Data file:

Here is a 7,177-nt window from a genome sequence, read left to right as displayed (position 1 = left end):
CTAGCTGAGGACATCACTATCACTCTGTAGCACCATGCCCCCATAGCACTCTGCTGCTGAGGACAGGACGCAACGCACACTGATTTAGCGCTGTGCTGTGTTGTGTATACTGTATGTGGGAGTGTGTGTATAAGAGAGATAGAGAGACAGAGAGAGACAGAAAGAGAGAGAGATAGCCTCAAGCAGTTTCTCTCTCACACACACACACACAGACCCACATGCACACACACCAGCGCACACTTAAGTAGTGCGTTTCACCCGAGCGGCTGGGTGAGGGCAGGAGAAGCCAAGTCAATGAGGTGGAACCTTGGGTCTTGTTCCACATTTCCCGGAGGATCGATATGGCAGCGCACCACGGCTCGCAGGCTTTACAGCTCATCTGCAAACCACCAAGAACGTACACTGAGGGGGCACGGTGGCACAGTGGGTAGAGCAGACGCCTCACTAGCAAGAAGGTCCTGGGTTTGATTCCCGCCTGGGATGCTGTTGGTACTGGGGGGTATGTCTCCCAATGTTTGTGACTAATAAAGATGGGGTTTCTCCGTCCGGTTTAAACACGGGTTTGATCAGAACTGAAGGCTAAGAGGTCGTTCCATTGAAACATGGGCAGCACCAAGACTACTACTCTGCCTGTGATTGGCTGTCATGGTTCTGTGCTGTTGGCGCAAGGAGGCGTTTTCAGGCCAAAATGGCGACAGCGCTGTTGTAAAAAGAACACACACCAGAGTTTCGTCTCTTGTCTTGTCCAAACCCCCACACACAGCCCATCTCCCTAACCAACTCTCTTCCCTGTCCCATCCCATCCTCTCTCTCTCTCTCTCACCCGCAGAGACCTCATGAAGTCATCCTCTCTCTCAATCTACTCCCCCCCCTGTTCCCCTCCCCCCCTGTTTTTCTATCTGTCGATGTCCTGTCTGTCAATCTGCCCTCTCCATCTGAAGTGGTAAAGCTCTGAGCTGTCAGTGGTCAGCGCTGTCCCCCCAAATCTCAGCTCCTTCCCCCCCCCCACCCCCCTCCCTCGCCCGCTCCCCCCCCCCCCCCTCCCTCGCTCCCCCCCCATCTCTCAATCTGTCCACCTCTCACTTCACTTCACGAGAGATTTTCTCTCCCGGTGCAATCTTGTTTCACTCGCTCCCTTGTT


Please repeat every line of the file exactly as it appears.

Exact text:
Here is a 7,177-nt window from a genome sequence, read left to right as displayed (position 1 = left end):
CTAGCTGAGGACATCACTATCACTCTGTAGCACCATGCCCCCATAGCACTCTGCTGCTGAGGACAGGACGCAACGCACACTGATTTAGCGCTGTGCTGTGTTGTGTATACTGTATGTGGGAGTGTGTGTATAAGAGAGATAGAGAGACAGAGAGAGACAGAAAGAGAGAGAGATAGCCTCAAGCAGTTTCTCTCTCACACACACACACACAGACCCACATGCACACACACCAGCGCACACTTAAGTAGTGCGTTTCACCCGAGCGGCTGGGTGAGGGCAGGAGAAGCCAAGTCAATGAGGTGGAACCTTGGGTCTTGTTCCACATTTCCCGGAGGATCGATATGGCAGCGCACCACGGCTCGCAGGCTTTACAGCTCATCTGCAAACCACCAAGAACGTACACTGAGGGGGCACGGTGGCACAGTGGGTAGAGCAGACGCCTCACTAGCAAGAAGGTCCTGGGTTTGATTCCCGCCTGGGATGCTGTTGGTACTGGGGGGTATGTCTCCCAATGTTTGTGACTAATAAAGATGGGGTTTCTCCGTCCGGTTTAAACACGGGTTTGATCAGAACTGAAGGCTAAGAGGTCGTTCCATTGAAACATGGGCAGCACCAAGACTACTACTCTGCCTGTGATTGGCTGTCATGGTTCTGTGCTGTTGGCGCAAGGAGGCGTTTTCAGGCCAAAATGGCGACAGCGCTGTTGTAAAAAGAACACACACCAGAGTTTCGTCTCTTGTCTTGTCCAAACCCCCACACACAGCCCATCTCCCTAACCAACTCTCTTCCCTGTCCCATCCCATCCTCTCTCTCTCTCTCTCACCCGCAGAGACCTCATGAAGTCATCCTCTCTCTCAATCTACTCCCCCCCCTGTTCCCCTCCCCCCCTGTTTTTCTATCTGTCGATGTCCTGTCTGTCAATCTGCCCTCTCCATCTGAAGTGGTAAAGCTCTGAGCTGTCAGTGGTCAGCGCTGTCCCCCCAAATCTCAGCTCCTTCCCCCCCCCCACCCCCCTCCCTCGCCCGCTCCCCCCCCCCCCCCTCCCTCGCTCCCCCCCCATCTCTCAATCTGTCCACCTCTCACTTCACTTCACGAGAGATTTTCTCTCCCGGTGCAATCTTGTTTCACTCGCTCCCTTGTT